With strong expectations and a future on the gridiron beyond Seth Grove Stadium, Metz set out to try out with NFL teams. He worked out for the Philadelphia Eagles and the New York Giants before being invited to Detroit to attend mini-camp with the Detroit Lions. Metz tired out on the defensive line, at long snapper and at tight end before ultimately being released after camp.
Metz was extremely disappointed with the outcome of camp, however it was a positive experience.
“It was great. To experience the NFL is everyone’s dream. It was just a taste of the NFL and it’s given me the motivation to get back there,” Metz said.
Upon being released by the Lions, teams in the Arena Football League or AFL, started to become interested in signing Metz. The AFL is very different from the NFL, with one of the more drastic changes being a 50-yard indoor field, with narrow goal posts, different rules and very little running room outside the tackles. Metz eventually became a member of the Philadelphia Soul.
“Once I was released by the Lions, I had many calls from Arena Football League teams, and I waited out my options and chose Philadelphia for the tradition in the Arena Football League, as well as it being in my back yard,” Metz said.
For Metz, the transition to the AFL was a challenge. He started his arena football career on injured reserve, which allowed him the opportunity to fully understand the different rules and get a feel for the speed of the game. Metz received mentoring by Soul Line Coach Phil Bogle.
“Being in such a small area, you have to keep your head on the swivel for how fast the sport moves. With everyone being in so close, you have to pay attention to where everyone else is around you at all times,” Metz said.
In his first full season in Philadelphia, Metz has been a key player for the Soul defense, which currently ranks first among points allowed per game in the AFL. Metz has been sensational this season, totaling 15.5 tackles, 4.5 tackles for loss, four sacks, while also forcing two fumbles.
With four sacks, Metz is among the Arena Football League’s sack leaders, currently sitting in second-place with teammate Teddy Jennings. Metz trails AFL sack leader Dimetrio Tyson by one. Metz also switched over to the offensive side of the ball and caught a four-yard touchdown this season.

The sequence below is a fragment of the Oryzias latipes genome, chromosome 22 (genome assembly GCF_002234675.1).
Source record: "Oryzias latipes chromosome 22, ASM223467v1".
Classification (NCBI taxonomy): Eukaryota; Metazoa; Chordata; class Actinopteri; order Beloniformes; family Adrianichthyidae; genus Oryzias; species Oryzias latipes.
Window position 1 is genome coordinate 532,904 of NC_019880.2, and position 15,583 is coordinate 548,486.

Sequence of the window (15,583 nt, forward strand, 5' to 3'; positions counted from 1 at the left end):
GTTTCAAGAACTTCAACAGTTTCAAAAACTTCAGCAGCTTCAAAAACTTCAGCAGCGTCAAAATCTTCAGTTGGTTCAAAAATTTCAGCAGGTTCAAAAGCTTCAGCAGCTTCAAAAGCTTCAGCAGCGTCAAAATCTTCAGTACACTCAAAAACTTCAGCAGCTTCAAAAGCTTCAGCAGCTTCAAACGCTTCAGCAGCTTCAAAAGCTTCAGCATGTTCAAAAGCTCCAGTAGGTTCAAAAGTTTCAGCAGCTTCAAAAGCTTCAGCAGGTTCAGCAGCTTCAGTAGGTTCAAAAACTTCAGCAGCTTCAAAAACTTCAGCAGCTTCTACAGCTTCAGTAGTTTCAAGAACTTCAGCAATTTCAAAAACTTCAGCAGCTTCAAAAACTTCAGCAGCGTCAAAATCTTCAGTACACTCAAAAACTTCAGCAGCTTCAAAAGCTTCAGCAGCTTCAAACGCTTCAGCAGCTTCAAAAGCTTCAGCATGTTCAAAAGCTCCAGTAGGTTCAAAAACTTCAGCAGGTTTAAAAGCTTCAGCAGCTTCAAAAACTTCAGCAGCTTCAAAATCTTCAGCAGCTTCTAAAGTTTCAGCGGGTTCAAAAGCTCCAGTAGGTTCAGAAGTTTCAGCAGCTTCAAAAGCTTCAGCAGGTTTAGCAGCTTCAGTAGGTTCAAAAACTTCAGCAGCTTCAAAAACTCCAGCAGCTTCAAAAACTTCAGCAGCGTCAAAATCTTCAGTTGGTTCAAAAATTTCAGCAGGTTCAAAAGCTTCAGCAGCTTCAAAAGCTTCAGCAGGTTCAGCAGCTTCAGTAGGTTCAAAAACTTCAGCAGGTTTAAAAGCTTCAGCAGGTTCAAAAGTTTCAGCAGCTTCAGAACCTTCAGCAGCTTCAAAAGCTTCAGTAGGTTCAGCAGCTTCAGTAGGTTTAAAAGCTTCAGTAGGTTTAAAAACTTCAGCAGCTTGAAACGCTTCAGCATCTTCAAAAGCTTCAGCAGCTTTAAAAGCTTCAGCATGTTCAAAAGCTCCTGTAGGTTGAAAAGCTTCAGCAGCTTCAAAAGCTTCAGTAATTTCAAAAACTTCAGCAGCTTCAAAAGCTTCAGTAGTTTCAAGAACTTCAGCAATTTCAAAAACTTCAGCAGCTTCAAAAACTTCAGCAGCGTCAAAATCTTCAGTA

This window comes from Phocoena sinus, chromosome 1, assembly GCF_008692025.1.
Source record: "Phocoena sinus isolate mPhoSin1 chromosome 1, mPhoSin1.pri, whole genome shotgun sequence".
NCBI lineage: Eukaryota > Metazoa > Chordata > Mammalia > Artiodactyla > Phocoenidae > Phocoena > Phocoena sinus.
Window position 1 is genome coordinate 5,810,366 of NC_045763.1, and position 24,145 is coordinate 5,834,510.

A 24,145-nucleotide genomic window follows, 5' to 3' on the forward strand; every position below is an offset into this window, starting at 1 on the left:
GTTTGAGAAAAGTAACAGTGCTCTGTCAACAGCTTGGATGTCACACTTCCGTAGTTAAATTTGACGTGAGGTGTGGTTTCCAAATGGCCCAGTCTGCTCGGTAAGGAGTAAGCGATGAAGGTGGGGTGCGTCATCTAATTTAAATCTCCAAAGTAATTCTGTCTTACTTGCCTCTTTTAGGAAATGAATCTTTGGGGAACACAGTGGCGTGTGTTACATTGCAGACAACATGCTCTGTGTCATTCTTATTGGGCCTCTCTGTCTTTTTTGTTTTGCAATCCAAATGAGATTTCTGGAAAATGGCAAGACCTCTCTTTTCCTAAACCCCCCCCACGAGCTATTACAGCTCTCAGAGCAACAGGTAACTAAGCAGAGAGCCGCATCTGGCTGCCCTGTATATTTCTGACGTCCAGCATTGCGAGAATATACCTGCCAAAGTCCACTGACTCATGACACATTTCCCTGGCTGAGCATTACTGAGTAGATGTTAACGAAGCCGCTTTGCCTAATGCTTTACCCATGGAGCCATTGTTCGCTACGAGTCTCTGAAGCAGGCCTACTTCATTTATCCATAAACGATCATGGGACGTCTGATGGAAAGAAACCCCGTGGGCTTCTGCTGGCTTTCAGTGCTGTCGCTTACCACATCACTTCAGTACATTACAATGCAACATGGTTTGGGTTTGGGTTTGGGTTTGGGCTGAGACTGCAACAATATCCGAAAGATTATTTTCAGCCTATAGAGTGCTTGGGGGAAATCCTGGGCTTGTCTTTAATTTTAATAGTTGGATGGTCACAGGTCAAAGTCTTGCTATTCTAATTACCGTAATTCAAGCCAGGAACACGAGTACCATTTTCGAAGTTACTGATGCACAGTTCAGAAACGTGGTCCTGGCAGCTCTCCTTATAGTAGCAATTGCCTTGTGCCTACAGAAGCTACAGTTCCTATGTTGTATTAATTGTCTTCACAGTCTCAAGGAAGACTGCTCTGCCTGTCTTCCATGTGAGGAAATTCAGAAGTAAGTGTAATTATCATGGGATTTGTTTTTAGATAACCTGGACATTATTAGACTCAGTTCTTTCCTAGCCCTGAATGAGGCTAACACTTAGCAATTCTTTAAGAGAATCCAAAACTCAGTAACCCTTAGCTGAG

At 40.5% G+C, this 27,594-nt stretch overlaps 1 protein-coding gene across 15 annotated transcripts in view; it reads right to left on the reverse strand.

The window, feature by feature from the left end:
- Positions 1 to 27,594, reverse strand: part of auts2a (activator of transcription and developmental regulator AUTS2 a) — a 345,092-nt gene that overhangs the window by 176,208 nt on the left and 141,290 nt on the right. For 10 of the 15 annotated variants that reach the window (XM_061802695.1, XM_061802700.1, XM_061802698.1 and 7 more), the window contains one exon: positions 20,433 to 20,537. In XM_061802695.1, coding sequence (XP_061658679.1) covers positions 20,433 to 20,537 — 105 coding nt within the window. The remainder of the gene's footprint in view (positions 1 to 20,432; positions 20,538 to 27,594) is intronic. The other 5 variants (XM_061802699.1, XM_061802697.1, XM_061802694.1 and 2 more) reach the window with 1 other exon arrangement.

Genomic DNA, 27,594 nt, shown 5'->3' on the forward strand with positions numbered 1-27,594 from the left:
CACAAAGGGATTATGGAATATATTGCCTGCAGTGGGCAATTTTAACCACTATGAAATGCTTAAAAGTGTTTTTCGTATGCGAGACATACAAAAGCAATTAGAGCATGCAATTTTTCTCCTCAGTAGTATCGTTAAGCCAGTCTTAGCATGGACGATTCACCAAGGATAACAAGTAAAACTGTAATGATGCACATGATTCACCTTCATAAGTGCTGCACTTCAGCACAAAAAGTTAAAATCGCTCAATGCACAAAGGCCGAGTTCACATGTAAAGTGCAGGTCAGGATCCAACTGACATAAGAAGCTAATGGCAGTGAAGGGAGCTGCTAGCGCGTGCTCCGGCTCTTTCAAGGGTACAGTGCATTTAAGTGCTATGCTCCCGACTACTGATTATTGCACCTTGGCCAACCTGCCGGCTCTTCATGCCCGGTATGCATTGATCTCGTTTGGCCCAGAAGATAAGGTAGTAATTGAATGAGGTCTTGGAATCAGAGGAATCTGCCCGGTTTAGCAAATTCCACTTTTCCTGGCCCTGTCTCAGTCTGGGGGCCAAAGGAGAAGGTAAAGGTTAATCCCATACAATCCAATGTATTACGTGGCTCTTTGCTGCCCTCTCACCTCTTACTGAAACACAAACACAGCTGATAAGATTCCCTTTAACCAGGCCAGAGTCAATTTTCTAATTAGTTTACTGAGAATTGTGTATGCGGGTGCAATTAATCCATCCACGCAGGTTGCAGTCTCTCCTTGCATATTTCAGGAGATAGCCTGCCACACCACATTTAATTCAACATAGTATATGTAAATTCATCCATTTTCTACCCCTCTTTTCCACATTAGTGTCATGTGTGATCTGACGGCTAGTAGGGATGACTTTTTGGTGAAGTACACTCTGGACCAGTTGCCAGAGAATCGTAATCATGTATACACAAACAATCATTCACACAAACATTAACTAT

“It means a lot, but I’m all about winning games. I’ll play multiple positions and I am not as much about personal goals as I am winning games and getting a championship in Philadelphia,” Metz said.
The Soul are well on their way to doing just that, as they currently sit atop the American Conference with an 8-2 record.
“My one and only goal is to get a ring in Philadelphia and bring an Arena Bowl title to Philadelphia. It would be great to be on top of the Arena Football League,” Metz said.
“The connection we have on and off the field as players really helps us be successful,” Metz said. “We are a great group of players and we have great coaches. We have a great organization from top to bottom, including coaches, management and owners. Everybody really puts us in the right position to be successful.”
Metz is extremely happy to be playing for his hometown Philadelphia Soul, but still hopes to get another shot at the NFL.
“It is awesome to do what you love. It is a different size field but it’s the same sport and I am blessed to be able to play football for a living,” Metz said.
“I’m actually not satisfied with arena football. Believe it or not, I think I belong in the NFL,” Metz said.
“My goal is to do the best that I can here and make it into the NFL. That is my overall goal. I am not satisfied with where I am at, but it’s still a blessing and it is great to be able to do what I love.”
With his continued success and an endless amount of determination and hard work, Metz may just get his chance. The 25-year-old 6 foot 7 inch, 265-pound defensive end, has special skills and as a standout in the arena league, nothing seems out of reach.